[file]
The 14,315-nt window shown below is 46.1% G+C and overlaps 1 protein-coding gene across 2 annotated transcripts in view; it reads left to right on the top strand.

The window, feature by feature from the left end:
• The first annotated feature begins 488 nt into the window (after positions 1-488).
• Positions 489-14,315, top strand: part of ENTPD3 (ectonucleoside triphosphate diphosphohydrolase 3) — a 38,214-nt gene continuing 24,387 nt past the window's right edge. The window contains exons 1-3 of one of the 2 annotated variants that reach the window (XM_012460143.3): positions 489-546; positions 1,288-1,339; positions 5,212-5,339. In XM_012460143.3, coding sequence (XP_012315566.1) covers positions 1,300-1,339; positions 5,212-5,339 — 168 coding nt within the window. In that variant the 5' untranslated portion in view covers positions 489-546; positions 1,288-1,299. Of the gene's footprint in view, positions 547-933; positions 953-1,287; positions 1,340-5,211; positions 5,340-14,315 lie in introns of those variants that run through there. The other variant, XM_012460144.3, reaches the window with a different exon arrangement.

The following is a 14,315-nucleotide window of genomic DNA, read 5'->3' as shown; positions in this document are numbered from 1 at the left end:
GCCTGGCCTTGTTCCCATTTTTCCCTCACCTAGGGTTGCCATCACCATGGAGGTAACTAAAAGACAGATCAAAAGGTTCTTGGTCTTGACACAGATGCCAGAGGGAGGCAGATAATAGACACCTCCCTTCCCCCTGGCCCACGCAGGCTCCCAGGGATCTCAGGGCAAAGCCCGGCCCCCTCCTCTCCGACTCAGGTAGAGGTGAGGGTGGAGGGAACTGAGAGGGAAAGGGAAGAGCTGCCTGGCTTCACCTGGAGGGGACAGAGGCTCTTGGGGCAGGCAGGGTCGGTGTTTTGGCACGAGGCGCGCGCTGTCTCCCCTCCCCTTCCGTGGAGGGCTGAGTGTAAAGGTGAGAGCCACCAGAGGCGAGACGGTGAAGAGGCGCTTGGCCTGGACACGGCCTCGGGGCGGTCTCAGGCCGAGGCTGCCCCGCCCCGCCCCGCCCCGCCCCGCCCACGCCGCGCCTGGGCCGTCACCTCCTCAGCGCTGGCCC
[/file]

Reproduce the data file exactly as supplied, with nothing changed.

The 14,315-nt window shown below is 46.1% G+C and overlaps 1 protein-coding gene across 2 annotated transcripts in view; it reads left to right on the top strand.

The window, feature by feature from the left end:
• The first annotated feature begins 488 nt into the window (after positions 1-488).
• Positions 489-14,315, top strand: part of ENTPD3 (ectonucleoside triphosphate diphosphohydrolase 3) — a 38,214-nt gene continuing 24,387 nt past the window's right edge. The window contains exons 1-3 of one of the 2 annotated variants that reach the window (XM_012460143.3): positions 489-546; positions 1,288-1,339; positions 5,212-5,339. In XM_012460143.3, coding sequence (XP_012315566.1) covers positions 1,300-1,339; positions 5,212-5,339 — 168 coding nt within the window. In that variant the 5' untranslated portion in view covers positions 489-546; positions 1,288-1,299. Of the gene's footprint in view, positions 547-933; positions 953-1,287; positions 1,340-5,211; positions 5,340-14,315 lie in introns of those variants that run through there. The other variant, XM_012460144.3, reaches the window with a different exon arrangement.

The following is a 14,315-nucleotide window of genomic DNA, read 5'->3' as shown; positions in this document are numbered from 1 at the left end:
GCCTGGCCTTGTTCCCATTTTTCCCTCACCTAGGGTTGCCATCACCATGGAGGTAACTAAAAGACAGATCAAAAGGTTCTTGGTCTTGACACAGATGCCAGAGGGAGGCAGATAATAGACACCTCCCTTCCCCCTGGCCCACGCAGGCTCCCAGGGATCTCAGGGCAAAGCCCGGCCCCCTCCTCTCCGACTCAGGTAGAGGTGAGGGTGGAGGGAACTGAGAGGGAAAGGGAAGAGCTGCCTGGCTTCACCTGGAGGGGACAGAGGCTCTTGGGGCAGGCAGGGTCGGTGTTTTGGCACGAGGCGCGCGCTGTCTCCCCTCCCCTTCCGTGGAGGGCTGAGTGTAAAGGTGAGAGCCACCAGAGGCGAGACGGTGAAGAGGCGCTTGGCCTGGACACGGCCTCGGGGCGGTCTCAGGCCGAGGCTGCCCCGCCCCGCCCCGCCCCGCCCCGCCCACGCCGCGCCTGGGCCGTCACCTCCTCAGCGCTGGCCC